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Hospira, a leading provider of clinical information and medication delivery technologies, announces its support for North Carolina's new law establishing a statewide surveillance and reporting system for 14 specified healthcare-associated infections (HAIs). The legislation, known as the Model Healthcare-Associated Infections Law, was effective on June 29 and institutions have until Dec. 31 to comply with its provisions. It specifies rules for a statewide reporting and surveillance system emphasizing a particular preference for electronic surveillance. The legislation is supported by the North Carolina Hospital Association, the North Carolina Division of Public Health and healthcare facilities throughout the state.
"We are pleased to be part of this improvement in infection control and standardized reporting methods for North Carolina," says Hugh Tilson, senior vice president of the North Carolina Hospital Association. "We are confident that this legislation will build on all of the work we are doing to improve the quality of care and reduce infection rates throughout the state."
These soon-to-be required reporting and surveillance systems help prevent the occurrence of major patient safety hazards like HAIs, adverse drug events and antimicrobial resistant infections. These have been linked to increased morbidity and mortality, and have an enormous financial impact on both healthcare institutions and society at large. For example, an estimated 1.7 million patients develop an HAI in the United States each year, and 99,000 die as a result, adding $28 billion to $33 billion in healthcare costs annually.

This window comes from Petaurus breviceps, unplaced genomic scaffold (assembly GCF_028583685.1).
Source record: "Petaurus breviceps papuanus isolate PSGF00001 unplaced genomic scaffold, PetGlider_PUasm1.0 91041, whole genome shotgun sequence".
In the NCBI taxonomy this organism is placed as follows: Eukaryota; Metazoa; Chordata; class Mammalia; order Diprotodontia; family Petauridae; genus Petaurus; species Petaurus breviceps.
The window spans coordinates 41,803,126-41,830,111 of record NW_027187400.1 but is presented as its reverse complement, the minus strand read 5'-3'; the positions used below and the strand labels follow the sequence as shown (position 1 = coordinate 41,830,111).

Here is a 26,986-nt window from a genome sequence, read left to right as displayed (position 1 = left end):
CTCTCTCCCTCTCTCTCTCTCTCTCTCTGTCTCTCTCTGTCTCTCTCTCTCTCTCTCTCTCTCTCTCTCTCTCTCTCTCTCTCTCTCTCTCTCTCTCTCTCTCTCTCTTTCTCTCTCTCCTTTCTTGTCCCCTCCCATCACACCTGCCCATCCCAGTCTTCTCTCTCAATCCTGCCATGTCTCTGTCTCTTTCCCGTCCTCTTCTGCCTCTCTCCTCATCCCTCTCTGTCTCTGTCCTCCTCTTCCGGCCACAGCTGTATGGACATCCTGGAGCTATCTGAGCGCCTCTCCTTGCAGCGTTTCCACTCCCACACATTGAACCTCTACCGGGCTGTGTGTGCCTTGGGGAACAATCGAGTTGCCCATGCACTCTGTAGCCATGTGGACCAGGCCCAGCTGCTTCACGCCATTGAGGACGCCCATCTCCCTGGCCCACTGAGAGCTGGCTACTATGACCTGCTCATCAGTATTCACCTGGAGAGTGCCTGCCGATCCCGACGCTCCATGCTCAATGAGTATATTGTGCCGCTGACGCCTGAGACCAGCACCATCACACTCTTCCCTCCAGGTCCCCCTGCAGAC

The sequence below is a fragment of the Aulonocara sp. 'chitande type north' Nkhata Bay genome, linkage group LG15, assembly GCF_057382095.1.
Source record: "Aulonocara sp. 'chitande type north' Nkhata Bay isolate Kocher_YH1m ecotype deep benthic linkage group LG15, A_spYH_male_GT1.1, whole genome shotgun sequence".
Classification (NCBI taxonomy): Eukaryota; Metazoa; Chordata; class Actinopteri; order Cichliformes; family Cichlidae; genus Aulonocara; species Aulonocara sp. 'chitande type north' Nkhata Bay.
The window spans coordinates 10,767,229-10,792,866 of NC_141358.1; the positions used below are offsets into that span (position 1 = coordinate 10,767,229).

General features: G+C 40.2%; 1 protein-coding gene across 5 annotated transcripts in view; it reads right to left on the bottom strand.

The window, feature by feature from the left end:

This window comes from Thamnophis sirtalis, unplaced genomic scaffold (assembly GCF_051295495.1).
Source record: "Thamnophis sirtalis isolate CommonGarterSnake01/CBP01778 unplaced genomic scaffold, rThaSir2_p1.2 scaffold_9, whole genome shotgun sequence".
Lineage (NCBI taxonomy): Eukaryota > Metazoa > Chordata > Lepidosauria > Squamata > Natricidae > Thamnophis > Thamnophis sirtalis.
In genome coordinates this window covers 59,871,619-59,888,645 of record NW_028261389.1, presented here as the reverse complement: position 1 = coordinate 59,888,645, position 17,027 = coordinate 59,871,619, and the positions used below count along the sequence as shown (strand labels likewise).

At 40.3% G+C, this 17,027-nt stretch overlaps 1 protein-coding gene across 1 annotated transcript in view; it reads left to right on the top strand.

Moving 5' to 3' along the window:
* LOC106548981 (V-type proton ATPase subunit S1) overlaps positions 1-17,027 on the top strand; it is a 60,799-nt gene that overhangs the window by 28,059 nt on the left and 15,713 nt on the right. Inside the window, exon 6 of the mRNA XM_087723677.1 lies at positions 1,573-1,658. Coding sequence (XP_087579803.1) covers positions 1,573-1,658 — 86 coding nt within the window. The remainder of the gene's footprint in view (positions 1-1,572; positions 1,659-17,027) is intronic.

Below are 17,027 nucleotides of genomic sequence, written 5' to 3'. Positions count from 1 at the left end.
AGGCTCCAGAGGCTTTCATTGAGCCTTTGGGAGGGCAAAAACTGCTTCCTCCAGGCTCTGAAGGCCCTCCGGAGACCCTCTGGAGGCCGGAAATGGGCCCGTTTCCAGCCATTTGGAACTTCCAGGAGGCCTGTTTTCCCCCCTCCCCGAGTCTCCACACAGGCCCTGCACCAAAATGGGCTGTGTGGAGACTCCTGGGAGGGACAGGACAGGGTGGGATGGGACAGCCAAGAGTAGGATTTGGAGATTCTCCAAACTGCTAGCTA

The state of Pennsylvania passed a similar law in 2007, with very positive results. After implementing the reporting program for HAIs, which also requires use of electronic clinical surveillance systems to track and report infections, the Pennsylvania Department of Health reported a 12.5 percent reduction in HAIs in the state's acute-care hospitals in 2009.
In North Carolina, several facilities have preemptively adopted electronic clinical surveillance systems, such as Hospira's TheraDoc platform, which interface with a number of data sources to provide near real-time, actionable information to help identify infections sooner, improve efficiency and workflow and allow clinicians more time for patient interventions, HAI improvements and education.
"We implemented electronic clinical surveillance software in February 2010 and have seen improved efficiency in surveillance and tracking of healthcare-associated infections," explains Robin Carver, director of infection prevention at WakeMed Health & Hospitals, in Raleigh, N.C. "The system has allowed WakeMed clinicians to spend more time on HAI education and prevention and less time on data collection and reporting."